In this article we will discuss about:- 1. Characteristics of Pulmonary Circulation 2. Pressures in the Pulmonary System 3. Factors 4. Measurement.
Characteristics of Pulmonary Circulation:
1. The entire pulmonary vascular system is a distensible low pressure system.
Because of their distensibility, the pulmonary veins act as an important blood reservoir. The volume of blood at any one time in the pulmonary vessels is 1 liter.
But, when a person lies down the pulmonary blood volume increases by 400 ml and when the person stands up this blood is discharged into the general circulation. When a person blows air out like blowing a trumpet as much as 250 ml is expelled into systemic circulation. Loss of blood due to hemorrhage can be met with this automatic shift of blood.
3. Blood Flow:
The pulmonary vessels can be divided into three categories:
ii. Extra alveolar.
The extra alveolar vessels are affected by change in lung volume, alveolar vessels caliber depends on the alveolar pressure changes. Microcirculation participates in the liquid and the solute exchange, in the maintenance of fluid balance.
4. Distribution (Effect of Gravity):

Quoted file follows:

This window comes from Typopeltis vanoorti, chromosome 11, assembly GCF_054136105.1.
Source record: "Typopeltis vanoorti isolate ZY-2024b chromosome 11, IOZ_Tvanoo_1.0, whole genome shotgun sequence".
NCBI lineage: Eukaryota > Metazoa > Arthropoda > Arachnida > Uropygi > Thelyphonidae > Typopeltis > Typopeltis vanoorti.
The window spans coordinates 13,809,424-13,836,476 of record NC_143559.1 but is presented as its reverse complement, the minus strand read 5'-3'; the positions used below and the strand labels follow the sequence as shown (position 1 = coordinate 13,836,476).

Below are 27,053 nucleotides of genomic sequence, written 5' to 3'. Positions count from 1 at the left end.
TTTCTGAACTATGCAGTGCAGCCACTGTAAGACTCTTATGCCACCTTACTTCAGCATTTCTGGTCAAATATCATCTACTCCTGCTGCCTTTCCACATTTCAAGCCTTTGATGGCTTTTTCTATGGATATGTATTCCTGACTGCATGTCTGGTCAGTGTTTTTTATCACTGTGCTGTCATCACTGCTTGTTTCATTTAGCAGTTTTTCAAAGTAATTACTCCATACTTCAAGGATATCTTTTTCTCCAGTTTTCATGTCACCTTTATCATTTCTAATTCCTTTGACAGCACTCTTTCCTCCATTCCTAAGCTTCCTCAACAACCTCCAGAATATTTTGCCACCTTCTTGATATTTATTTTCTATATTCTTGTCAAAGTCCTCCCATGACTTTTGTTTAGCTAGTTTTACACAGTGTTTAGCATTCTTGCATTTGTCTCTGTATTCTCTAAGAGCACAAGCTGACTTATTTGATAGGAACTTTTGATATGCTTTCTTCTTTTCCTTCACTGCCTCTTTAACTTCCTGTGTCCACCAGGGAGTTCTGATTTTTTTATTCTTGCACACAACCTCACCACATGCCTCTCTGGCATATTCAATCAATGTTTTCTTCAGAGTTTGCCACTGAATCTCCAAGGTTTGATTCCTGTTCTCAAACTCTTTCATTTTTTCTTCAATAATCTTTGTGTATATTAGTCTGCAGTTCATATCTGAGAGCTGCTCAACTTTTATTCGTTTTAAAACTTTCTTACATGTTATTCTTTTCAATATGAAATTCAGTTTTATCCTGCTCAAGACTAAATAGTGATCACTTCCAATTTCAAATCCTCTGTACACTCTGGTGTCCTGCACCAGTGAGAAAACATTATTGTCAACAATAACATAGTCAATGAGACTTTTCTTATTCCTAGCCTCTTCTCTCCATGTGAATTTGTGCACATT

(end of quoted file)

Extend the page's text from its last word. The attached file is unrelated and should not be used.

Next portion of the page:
In the upright position, the upper portion of the lungs is well above the level of the heart, and the bases are below it. Consequently there is marked pressure gradient in the pulmonary arteries from the top to the bottom of the lungs due to the effect of gravity. In a normal upright adult, the lowest point in the lungs is about 30 cm below the highest point.
This represents a 23 mm Hg pressure difference, about 15 mm Hg above the heart and 8 below. Such pressure difference has profound effect on the blood flow through different areas of the lungs. To explain such effect the lungs is divided into 3 zones based on the blood flow during the cardiac cycle (Fig. 7.8).
No blood flow occurs during any phase of the cardiac cycle, because the local alveolar capillary pressure in this area never rises higher than the alveolar air pressure and no blood flows through.
Intermittent blood flow. Flow occurs only during the systole when the capillary pressure exceeds the alveolar pressure. This is known as ‘Water fall effect’.
Continuous blood flow during the entire cardiac cycle as the capillary pressure remains higher than the alveolar pressure throughout the cycle.